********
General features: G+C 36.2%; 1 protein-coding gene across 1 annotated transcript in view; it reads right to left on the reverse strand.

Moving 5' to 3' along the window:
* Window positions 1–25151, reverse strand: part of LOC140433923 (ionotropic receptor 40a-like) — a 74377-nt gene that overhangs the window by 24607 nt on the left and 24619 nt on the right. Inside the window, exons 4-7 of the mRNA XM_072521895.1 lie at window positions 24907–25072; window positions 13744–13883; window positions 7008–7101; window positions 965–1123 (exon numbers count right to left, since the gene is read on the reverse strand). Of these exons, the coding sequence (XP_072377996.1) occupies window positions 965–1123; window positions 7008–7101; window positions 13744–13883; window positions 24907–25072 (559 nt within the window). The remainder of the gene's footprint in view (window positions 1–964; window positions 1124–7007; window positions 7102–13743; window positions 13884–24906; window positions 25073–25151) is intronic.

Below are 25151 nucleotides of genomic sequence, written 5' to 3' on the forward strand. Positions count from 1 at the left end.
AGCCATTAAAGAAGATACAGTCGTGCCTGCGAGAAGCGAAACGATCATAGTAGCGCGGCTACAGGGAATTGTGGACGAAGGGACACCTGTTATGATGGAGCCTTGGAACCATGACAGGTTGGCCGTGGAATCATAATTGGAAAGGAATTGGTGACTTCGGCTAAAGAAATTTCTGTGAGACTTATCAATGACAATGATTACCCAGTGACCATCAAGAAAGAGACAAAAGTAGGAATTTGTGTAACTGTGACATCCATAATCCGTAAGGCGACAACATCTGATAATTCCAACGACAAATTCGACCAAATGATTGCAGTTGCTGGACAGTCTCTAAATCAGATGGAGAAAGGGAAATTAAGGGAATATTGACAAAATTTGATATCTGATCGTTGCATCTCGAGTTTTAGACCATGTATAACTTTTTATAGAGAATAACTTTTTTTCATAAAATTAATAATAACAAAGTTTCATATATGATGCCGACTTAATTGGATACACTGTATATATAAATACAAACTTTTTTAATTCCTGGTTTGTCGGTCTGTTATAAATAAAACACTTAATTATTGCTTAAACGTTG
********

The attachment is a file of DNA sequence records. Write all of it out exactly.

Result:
General features: G+C 36.2%; 1 protein-coding gene across 1 annotated transcript in view; it reads right to left on the reverse strand.

Moving 5' to 3' along the window:
* Window positions 1–25151, reverse strand: part of LOC140433923 (ionotropic receptor 40a-like) — a 74377-nt gene that overhangs the window by 24607 nt on the left and 24619 nt on the right. Inside the window, exons 4-7 of the mRNA XM_072521895.1 lie at window positions 24907–25072; window positions 13744–13883; window positions 7008–7101; window positions 965–1123 (exon numbers count right to left, since the gene is read on the reverse strand). Of these exons, the coding sequence (XP_072377996.1) occupies window positions 965–1123; window positions 7008–7101; window positions 13744–13883; window positions 24907–25072 (559 nt within the window). The remainder of the gene's footprint in view (window positions 1–964; window positions 1124–7007; window positions 7102–13743; window positions 13884–24906; window positions 25073–25151) is intronic.

Below are 25151 nucleotides of genomic sequence, written 5' to 3' on the forward strand. Positions count from 1 at the left end.
AGCCATTAAAGAAGATACAGTCGTGCCTGCGAGAAGCGAAACGATCATAGTAGCGCGGCTACAGGGAATTGTGGACGAAGGGACACCTGTTATGATGGAGCCTTGGAACCATGACAGGTTGGCCGTGGAATCATAATTGGAAAGGAATTGGTGACTTCGGCTAAAGAAATTTCTGTGAGACTTATCAATGACAATGATTACCCAGTGACCATCAAGAAAGAGACAAAAGTAGGAATTTGTGTAACTGTGACATCCATAATCCGTAAGGCGACAACATCTGATAATTCCAACGACAAATTCGACCAAATGATTGCAGTTGCTGGACAGTCTCTAAATCAGATGGAGAAAGGGAAATTAAGGGAATATTGACAAAATTTGATATCTGATCGTTGCATCTCGAGTTTTAGACCATGTATAACTTTTTATAGAGAATAACTTTTTTTCATAAAATTAATAATAACAAAGTTTCATATATGATGCCGACTTAATTGGATACACTGTATATATAAATACAAACTTTTTTAATTCCTGGTTTGTCGGTCTGTTATAAATAAAACACTTAATTATTGCTTAAACGTTG